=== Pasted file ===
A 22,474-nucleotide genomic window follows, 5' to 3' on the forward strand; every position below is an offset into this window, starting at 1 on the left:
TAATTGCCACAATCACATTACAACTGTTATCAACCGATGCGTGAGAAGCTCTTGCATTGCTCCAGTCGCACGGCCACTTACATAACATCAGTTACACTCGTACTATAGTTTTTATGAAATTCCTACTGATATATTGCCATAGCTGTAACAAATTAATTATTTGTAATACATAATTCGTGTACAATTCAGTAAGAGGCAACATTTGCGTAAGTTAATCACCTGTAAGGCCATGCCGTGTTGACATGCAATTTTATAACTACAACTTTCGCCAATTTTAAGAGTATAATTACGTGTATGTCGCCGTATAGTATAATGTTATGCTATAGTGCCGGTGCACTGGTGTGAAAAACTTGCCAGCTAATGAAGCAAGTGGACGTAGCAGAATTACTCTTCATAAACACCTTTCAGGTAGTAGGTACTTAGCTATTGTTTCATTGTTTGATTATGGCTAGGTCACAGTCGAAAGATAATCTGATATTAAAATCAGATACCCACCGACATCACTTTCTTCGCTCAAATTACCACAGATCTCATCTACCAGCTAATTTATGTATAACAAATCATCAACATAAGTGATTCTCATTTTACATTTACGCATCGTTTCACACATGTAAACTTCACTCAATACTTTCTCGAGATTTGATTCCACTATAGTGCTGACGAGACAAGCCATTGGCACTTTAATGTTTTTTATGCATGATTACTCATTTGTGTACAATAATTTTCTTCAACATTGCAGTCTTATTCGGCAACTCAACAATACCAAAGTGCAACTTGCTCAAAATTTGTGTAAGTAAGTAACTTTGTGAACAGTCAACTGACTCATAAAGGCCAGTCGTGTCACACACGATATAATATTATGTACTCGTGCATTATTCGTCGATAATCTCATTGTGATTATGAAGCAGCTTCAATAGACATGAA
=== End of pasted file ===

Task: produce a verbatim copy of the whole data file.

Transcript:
A 22,474-nucleotide genomic window follows, 5' to 3' on the forward strand; every position below is an offset into this window, starting at 1 on the left:
TAATTGCCACAATCACATTACAACTGTTATCAACCGATGCGTGAGAAGCTCTTGCATTGCTCCAGTCGCACGGCCACTTACATAACATCAGTTACACTCGTACTATAGTTTTTATGAAATTCCTACTGATATATTGCCATAGCTGTAACAAATTAATTATTTGTAATACATAATTCGTGTACAATTCAGTAAGAGGCAACATTTGCGTAAGTTAATCACCTGTAAGGCCATGCCGTGTTGACATGCAATTTTATAACTACAACTTTCGCCAATTTTAAGAGTATAATTACGTGTATGTCGCCGTATAGTATAATGTTATGCTATAGTGCCGGTGCACTGGTGTGAAAAACTTGCCAGCTAATGAAGCAAGTGGACGTAGCAGAATTACTCTTCATAAACACCTTTCAGGTAGTAGGTACTTAGCTATTGTTTCATTGTTTGATTATGGCTAGGTCACAGTCGAAAGATAATCTGATATTAAAATCAGATACCCACCGACATCACTTTCTTCGCTCAAATTACCACAGATCTCATCTACCAGCTAATTTATGTATAACAAATCATCAACATAAGTGATTCTCATTTTACATTTACGCATCGTTTCACACATGTAAACTTCACTCAATACTTTCTCGAGATTTGATTCCACTATAGTGCTGACGAGACAAGCCATTGGCACTTTAATGTTTTTTATGCATGATTACTCATTTGTGTACAATAATTTTCTTCAACATTGCAGTCTTATTCGGCAACTCAACAATACCAAAGTGCAACTTGCTCAAAATTTGTGTAAGTAAGTAACTTTGTGAACAGTCAACTGACTCATAAAGGCCAGTCGTGTCACACACGATATAATATTATGTACTCGTGCATTATTCGTCGATAATCTCATTGTGATTATGAAGCAGCTTCAATAGACATGAA